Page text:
I watched this film once 20 years ago, after it swept the 1997 Academy Awards and famously became the object of hatred for Elaine from Seinfeld:
I didn’t share Elaine’s visceral loathing for the movie, but I remember feeling rather underwhelmed and wondering why on earth this film was praised so much. Then recently I found a DVD of The English Patient in Mum’s collection (she’s one of the many people who loved the movie), and thought I’d give it a second chance.
The Lobster made me think of Ray Bradbury’s sci-fi short stories I read as a teenager, where some “what if” premise would be taken to an absurd extreme, except that this movie does it with an extra helping of bonkers. If you’re a fan of out-there scenarios, the summary should grab you instantly. Here goes: in the dystopian world of The Lobster, it’s illegal to be single. If you’re divorced, widowed or just unattached, you get sent to a high-security hotel in the countryside, where you have 45 days to find a new partner among the fellow singles. Those who fail to pair up are then turned into an animal of their choice and remain that way for the rest of their lives. David (Colin Farrell), the main hero of the film, tells the manager of the hotel that he’d like to cast his lot with the crustaceans, and be turned into a lobster. Lobsters, he says, can live for hundred years, and he quite enjoys swimming.
This movie copped a massive backlash upon its release last year, and in all honesty it was practically asking for it, with its grossly misleading trailers and advertising which treated its premise as a twist and in the end made some viewers feel like they received a pretty glittery gift box with a dead puppy inside.
Here’s what the bullshit summary on my DVD rental reads like:
Jennifer Lawrence and Chris Pratt are two passengers onboard a spaceship transporting them to a new life on another planet. The trip takes a deadly turn when their hibernation pods mysteriously wake them 90 years before they reach their destination. As Jim and Aurora try to unravel the mystery behind the malfunction, they begin to fall for each other, unable to deny their intense attraction… only to be threatened by the imminent collapse of the ship and the discovery of the truth behind why they woke up.
Here’s what actually happens in the film (spoilers ahead):
It’s been forever since I read Bram Stoker’s classic gothic horror novel, but I can’t really remember Dracula giving the female heroine her sexual awakening. Nevermind, I do have a soft spot for the Beauty and the Beast trope and Gary Oldman as the monstrous yet tragic Dracula is captivating and sensual… well at least when he’s in his young human Gary Oldman form with the fabulous long hair. Not so much when he’s hanging from a ceiling as a hideous human-sized bat.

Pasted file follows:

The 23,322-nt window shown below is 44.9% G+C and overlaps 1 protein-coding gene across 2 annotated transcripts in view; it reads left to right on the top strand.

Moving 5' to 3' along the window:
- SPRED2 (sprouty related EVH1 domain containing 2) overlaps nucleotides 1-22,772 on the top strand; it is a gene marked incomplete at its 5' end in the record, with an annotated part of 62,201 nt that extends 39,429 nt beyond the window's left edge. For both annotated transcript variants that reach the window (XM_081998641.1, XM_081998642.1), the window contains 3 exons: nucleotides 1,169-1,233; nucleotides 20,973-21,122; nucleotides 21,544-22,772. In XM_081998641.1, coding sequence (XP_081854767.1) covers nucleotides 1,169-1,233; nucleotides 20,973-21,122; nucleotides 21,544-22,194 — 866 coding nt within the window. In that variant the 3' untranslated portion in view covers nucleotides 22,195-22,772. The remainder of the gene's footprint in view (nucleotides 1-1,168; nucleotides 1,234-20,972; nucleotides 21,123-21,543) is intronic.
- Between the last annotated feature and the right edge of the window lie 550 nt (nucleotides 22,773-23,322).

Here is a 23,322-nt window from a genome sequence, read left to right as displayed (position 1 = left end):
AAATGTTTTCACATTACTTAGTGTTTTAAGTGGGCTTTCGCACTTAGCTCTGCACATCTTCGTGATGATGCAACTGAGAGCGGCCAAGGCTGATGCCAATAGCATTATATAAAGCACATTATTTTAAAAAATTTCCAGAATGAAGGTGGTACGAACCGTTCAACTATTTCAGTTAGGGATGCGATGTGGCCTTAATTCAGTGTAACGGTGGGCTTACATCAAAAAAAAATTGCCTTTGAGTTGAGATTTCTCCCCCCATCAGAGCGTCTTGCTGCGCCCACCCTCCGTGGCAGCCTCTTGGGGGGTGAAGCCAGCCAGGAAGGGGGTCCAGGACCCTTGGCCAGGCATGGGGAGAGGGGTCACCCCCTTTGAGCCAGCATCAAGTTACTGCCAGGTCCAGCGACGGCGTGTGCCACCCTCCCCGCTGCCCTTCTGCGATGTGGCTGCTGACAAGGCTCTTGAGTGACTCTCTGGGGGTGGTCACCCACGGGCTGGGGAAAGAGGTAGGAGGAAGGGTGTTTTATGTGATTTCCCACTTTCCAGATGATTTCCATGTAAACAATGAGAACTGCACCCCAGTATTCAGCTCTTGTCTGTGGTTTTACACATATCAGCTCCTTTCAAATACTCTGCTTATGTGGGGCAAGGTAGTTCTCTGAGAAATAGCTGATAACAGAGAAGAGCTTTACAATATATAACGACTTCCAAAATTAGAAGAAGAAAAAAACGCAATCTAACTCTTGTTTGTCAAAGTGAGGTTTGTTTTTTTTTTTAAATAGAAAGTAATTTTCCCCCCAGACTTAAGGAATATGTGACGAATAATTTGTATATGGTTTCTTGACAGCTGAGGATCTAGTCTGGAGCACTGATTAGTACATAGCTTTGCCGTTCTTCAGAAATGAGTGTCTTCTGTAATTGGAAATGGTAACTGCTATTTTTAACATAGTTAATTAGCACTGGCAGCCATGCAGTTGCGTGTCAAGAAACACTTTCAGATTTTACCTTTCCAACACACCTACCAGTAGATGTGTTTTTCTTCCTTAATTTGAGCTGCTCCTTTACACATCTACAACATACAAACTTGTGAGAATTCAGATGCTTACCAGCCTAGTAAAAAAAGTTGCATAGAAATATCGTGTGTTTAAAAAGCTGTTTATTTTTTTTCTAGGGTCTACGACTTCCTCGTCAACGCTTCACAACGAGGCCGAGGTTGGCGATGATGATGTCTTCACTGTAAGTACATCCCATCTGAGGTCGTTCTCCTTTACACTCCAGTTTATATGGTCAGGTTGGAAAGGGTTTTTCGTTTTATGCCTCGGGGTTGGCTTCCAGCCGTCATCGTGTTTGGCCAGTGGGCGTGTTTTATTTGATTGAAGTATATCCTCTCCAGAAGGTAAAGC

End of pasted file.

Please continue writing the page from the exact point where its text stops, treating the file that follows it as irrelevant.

Romance film with a difference. Emilia Clarke of the Game of Thrones fame is Lou, a quirky, adorably klutzy girl who is fond of bright colours and just lost her job. Desperate for work, she is hired as a caregiver of Will, an impossibly handsome and wealthy young man who became a quadriplegic after an accident two years ago. Will has a capable Aussie physical therapist (played by Steve Peacocke from Home and Away of all people) looking after him so Lou’s role is more that of a companion, and the true reason she was hired by Will’s mother is revealed later in the film. At first Will treats Lou’s wacky upbeat ways with coldness and disdain, but this is a romantic drama so the usual developments happen.
I don’t have much use for Valentine’s Day, but it’s as good an excuse as any for more listmaking… so here are my personal favourite celluloid love stories and couples.
Daniel Craig and Eva Green – Casino Royale
Casino Royale is my favourite Bond film and while it’s great from the beginning, it really takes off when Eva Green’s exotic, mysterious Vesper Lynd enters the stage and trades barbs with Bond in the train scene which could have come from a classic 40s screwball movie. But their relationship wasn’t all witty banter and sexual undercurrents; Craig’s raw, unformed Bond was still open to love and his tragic romance with Vesper was genuinely emotional, though I do have to admit that the last 20 minutes of the film don’t quite work.
“I may have found a solution to the Wife Problem” is a pretty damn effective way to start your novel. If the book had a different cover – say black and grimy with sinister-looking type – you could be forgiven for wondering if the said solution involved some foul play; but because my edition was bright and perky with a cute font it could only mean romance.